Cultured Magazine

Winter 2015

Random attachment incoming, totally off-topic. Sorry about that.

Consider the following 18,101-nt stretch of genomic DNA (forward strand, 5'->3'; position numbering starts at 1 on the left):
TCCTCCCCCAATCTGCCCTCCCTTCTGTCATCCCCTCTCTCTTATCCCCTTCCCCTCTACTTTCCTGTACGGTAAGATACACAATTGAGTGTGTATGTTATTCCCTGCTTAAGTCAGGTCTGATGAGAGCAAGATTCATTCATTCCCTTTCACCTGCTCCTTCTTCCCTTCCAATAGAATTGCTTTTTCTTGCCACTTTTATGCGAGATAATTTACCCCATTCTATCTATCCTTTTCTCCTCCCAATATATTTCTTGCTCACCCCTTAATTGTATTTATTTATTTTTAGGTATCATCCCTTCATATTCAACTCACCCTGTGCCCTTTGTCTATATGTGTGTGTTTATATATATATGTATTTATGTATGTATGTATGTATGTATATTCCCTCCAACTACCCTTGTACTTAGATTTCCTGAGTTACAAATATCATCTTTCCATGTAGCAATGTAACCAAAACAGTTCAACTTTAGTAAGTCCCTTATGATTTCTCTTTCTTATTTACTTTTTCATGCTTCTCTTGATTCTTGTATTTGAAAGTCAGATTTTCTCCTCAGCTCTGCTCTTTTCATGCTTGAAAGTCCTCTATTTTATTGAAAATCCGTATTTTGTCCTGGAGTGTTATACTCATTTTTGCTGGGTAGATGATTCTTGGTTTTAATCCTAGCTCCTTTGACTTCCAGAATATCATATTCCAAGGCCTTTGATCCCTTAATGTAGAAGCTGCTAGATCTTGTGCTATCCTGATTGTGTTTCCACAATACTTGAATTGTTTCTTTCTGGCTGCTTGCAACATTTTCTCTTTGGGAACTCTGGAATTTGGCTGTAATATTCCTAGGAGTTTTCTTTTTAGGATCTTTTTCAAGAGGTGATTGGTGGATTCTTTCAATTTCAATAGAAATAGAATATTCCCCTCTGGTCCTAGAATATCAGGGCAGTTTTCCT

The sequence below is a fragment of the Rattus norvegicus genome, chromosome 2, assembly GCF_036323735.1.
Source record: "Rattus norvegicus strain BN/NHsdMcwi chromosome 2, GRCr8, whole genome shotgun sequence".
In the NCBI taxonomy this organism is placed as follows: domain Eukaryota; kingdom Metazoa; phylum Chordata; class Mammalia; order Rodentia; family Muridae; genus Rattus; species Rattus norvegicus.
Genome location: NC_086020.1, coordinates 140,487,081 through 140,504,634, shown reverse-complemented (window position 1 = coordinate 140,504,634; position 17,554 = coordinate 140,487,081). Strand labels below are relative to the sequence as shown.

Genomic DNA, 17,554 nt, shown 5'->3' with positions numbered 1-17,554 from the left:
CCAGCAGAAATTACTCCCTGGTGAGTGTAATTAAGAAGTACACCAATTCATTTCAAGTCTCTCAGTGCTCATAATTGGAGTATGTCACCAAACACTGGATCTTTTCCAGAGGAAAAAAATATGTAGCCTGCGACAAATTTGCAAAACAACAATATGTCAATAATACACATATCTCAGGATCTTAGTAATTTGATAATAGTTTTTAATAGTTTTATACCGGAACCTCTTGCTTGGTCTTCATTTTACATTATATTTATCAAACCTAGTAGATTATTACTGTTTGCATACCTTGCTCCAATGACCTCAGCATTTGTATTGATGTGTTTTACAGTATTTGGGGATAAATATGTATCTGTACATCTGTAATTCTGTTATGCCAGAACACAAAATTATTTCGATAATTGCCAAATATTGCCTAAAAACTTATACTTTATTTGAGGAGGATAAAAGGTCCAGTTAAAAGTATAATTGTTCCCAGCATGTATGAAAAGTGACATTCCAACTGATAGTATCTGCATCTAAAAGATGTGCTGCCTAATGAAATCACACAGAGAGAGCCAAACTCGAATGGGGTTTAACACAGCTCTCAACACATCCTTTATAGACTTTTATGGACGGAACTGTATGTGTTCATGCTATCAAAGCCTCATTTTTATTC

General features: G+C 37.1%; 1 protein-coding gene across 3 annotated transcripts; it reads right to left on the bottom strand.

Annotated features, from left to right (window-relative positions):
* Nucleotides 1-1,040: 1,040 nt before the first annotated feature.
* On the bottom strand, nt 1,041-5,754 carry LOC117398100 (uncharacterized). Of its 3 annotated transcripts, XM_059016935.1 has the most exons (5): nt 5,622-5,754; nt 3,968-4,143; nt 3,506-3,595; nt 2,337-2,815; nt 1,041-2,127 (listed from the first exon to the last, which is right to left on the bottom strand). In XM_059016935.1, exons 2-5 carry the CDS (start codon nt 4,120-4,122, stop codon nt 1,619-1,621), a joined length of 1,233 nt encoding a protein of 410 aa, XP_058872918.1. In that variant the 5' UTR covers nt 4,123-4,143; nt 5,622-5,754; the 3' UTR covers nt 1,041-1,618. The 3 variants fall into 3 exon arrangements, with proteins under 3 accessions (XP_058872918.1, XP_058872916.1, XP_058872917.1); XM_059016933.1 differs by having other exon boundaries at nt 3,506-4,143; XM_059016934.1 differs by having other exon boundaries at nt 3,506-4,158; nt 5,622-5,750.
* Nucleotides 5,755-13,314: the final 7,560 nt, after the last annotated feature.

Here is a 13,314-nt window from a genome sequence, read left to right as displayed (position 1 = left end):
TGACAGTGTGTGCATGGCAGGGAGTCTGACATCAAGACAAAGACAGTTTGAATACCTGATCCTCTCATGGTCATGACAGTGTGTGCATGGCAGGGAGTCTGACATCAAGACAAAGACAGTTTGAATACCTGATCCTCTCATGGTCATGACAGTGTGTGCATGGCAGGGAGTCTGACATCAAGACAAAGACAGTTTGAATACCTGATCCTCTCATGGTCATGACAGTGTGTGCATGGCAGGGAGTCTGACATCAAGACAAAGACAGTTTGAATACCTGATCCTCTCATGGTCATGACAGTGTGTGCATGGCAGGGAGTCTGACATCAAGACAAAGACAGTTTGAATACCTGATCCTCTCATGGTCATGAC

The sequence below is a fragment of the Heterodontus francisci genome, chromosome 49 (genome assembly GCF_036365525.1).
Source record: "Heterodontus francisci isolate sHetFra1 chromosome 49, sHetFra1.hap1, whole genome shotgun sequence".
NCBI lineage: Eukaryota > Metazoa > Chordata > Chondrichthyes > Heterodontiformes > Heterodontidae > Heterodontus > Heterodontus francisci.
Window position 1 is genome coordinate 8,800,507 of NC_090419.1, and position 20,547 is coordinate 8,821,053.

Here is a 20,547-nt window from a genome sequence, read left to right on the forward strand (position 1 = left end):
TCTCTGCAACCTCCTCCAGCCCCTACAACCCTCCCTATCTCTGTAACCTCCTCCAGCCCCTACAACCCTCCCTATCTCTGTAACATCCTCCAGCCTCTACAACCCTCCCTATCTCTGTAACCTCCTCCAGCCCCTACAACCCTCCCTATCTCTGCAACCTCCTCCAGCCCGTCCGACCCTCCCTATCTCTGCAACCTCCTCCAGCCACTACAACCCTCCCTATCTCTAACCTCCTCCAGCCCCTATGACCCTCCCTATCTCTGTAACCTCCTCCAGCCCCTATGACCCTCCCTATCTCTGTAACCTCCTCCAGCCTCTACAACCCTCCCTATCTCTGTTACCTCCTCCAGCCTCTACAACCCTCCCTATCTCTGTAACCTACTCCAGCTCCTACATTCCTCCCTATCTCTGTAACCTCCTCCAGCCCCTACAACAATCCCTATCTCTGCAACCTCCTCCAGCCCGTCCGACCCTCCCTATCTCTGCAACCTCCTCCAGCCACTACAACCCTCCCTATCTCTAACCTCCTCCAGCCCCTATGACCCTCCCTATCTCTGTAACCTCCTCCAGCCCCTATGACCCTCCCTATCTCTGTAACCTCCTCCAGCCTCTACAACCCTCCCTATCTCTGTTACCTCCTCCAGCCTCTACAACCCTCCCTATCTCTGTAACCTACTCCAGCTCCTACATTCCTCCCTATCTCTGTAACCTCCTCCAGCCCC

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172 CULTURED PHOTO BY TADZIO IN KNOTS Artist Julio Le Parc gives new movement to Hermès' celebrated silk scarf. BY JANELLE ZARA For more than half a century, Julio Le Parc has mastered the art of motion. The Argentinian-born, Cachan, France-based artist and human rights activist was a powerhouse in the early days of Kinetic art. In the 1960s he co-founded Groupe de Recherche d'Art Visuel (Visual Art Research Group), a collective force that politically opposed the self-indulgence of Abstract Expressionism and questioned the art spectator's passive nature. Le Parc and his colleagues—including François Morellet and Francisco Sobrino—instead turned their focus on the viewer and subsequently disrupted the gallery dynamic with experiential pieces they based on the manipulation of light, reflection and color. Decades later, Le Parc's work continues to move. One of his latest projects is a collaboration with Hermès as part of the brand's Éditeur series—the fourth edition of an adaptation of an artist's work into a limited edition line of silk scarves. During a 2013 retrospective presented by the Palais de Tokyo in Paris, the surprising freshness and vibrancy of Le Parc's art caught the eye of Hermès Artistic Director Pierre-Alexis Dumas. "The sheer pleasure of walking through his exhibition was really very intense," remembers Dumas. "His pieces looked as if they had been painted the day before, but when I examined them closer I saw the year 1958. I was very impressed—it was possible that something that was created a long time ago has not aged at all." The ensuing project, an edition of 60 silkscreened scarves entitled Variations autour de La Longue Marche, will be on display at the newly-opened Hermès flagship in the Miami Design District during Art Basel Miami Beach. The graphics come from paintings Le Parc created in 1974: La Longue Marche, two-meter-by-two-meter white canvases embodying the illusory effects that define the Op and Kinetic art movements. Stripes of color run parallel, then intertwine, then tie themselves in knots across the length of these canvases, replicating the sensation of motion. Like much of Le Parc's work, the series carried a political subtext: the name references the retreat, or Long March, of the Communist Party of China's Red Army in the mid 1930s. Le Parc, now 87, says he was initially surprised by Hermès' proposal."I don't have a horse," he jokes. He saw it, however, as an opportunity to bring a new dimension to a previous body of work. "There is this element of transformation," he says. "It was static, and suddenly it became dynamic." The compositions also changed, making new use of monochromatic backgrounds and separate lines of non-colors, like subtly different whites on white. The new life it brings to Le Parc's artwork is symbolic of the autobiographical aspect of La Longue Marche, which, in his words, is an endless journey. Julio Le Parc's series of paintings, La Longue Marche, inspired his Variations autour de La Longue Marche for Hermès.

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